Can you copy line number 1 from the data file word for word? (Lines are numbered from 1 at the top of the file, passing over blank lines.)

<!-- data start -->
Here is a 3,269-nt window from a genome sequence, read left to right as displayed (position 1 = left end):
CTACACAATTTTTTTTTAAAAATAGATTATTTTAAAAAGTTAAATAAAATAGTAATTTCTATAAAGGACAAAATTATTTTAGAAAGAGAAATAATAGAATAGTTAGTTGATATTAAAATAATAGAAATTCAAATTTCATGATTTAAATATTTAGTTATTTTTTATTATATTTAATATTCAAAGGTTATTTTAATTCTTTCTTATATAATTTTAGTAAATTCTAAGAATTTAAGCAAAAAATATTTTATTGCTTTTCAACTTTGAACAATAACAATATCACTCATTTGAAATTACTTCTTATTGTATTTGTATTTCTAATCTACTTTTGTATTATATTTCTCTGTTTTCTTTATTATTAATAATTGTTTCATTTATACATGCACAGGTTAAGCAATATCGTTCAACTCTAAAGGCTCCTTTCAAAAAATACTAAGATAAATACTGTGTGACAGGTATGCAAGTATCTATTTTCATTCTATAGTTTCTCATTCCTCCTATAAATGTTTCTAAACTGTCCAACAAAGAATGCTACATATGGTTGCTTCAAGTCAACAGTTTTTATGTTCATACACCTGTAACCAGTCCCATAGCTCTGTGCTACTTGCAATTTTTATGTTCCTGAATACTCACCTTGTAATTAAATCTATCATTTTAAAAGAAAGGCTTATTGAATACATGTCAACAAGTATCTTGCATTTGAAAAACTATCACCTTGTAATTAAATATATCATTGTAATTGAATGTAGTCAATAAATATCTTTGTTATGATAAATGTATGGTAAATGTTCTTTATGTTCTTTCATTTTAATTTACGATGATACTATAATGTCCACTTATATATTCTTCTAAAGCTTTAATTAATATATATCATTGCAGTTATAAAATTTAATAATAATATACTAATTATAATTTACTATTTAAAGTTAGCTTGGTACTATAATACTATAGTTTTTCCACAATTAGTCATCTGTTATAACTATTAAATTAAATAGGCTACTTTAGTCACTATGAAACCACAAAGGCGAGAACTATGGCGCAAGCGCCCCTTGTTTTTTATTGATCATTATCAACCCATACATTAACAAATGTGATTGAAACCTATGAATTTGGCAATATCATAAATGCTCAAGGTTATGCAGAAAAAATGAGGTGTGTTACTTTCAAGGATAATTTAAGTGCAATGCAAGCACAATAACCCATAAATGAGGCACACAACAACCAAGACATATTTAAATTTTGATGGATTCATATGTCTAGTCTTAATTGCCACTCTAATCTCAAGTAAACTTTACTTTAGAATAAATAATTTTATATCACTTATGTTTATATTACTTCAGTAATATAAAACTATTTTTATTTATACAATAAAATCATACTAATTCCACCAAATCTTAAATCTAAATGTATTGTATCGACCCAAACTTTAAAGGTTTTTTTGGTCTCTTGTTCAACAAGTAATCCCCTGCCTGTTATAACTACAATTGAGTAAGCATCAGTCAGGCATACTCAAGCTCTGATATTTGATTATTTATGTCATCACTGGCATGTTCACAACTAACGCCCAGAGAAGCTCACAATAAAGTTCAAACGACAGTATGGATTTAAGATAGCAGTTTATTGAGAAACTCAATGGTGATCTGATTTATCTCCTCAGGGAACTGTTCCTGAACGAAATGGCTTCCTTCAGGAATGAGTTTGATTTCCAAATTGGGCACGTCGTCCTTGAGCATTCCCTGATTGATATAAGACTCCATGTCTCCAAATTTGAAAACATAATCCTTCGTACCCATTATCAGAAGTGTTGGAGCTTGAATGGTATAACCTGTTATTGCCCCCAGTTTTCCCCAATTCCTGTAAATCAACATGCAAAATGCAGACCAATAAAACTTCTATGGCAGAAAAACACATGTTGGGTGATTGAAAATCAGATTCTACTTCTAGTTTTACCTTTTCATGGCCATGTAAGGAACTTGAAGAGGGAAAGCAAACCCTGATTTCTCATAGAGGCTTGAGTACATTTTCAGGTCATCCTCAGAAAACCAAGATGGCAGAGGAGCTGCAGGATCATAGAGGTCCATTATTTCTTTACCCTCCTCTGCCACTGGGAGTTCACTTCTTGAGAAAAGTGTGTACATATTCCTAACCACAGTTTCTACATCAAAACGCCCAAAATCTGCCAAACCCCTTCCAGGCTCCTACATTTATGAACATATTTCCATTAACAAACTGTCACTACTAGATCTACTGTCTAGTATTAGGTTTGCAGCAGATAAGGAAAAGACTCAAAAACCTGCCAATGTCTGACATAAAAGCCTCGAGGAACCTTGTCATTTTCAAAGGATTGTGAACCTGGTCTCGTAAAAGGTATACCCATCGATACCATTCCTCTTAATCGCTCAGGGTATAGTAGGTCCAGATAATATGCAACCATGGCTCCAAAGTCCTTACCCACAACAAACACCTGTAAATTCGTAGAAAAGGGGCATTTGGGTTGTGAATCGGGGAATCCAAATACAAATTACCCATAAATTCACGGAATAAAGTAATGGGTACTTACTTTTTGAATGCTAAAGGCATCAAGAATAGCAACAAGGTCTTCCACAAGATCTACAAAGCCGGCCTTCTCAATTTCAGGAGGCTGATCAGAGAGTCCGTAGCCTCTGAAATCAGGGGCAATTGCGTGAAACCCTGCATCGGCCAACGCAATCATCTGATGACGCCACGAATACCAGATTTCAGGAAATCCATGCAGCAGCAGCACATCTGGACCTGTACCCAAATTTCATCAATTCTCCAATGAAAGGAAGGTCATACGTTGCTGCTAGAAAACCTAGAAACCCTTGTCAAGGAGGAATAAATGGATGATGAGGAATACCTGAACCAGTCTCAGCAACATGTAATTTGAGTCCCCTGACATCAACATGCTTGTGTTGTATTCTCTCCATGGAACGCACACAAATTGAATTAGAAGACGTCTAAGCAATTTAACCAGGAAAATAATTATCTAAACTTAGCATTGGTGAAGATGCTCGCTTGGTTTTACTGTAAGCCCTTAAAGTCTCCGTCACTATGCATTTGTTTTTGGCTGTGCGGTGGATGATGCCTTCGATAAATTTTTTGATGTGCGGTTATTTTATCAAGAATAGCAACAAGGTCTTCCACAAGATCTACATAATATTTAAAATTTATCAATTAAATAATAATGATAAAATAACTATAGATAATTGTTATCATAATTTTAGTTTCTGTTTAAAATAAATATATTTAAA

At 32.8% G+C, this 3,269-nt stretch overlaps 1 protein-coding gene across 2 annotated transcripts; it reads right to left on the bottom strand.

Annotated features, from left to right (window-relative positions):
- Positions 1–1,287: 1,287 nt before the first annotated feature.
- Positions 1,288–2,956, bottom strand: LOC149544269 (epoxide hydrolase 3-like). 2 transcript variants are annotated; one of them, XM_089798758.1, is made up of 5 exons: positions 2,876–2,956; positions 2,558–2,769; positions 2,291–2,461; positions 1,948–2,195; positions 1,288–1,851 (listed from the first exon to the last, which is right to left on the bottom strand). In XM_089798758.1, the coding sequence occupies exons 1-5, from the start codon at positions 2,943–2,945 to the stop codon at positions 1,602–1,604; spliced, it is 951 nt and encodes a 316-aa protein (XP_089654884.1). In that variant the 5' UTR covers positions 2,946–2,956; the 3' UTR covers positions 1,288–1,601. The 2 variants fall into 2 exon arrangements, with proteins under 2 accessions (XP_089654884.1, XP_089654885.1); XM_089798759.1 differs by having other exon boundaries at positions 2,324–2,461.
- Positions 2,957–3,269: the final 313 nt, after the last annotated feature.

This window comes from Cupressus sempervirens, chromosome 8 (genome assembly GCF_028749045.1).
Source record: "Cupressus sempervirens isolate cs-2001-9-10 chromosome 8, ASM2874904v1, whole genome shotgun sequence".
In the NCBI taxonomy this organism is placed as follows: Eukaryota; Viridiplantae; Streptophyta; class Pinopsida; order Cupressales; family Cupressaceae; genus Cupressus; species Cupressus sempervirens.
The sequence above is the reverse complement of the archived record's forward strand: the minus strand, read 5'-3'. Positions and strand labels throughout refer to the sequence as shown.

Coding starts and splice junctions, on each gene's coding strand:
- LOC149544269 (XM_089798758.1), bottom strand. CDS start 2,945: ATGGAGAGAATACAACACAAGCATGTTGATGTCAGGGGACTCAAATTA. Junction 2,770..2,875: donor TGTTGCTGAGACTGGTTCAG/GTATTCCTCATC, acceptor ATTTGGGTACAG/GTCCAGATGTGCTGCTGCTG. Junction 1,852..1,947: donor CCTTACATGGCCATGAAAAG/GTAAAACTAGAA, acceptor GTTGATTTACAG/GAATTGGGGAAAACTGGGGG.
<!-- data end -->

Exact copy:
Here is a 3,269-nt window from a genome sequence, read left to right as displayed (position 1 = left end):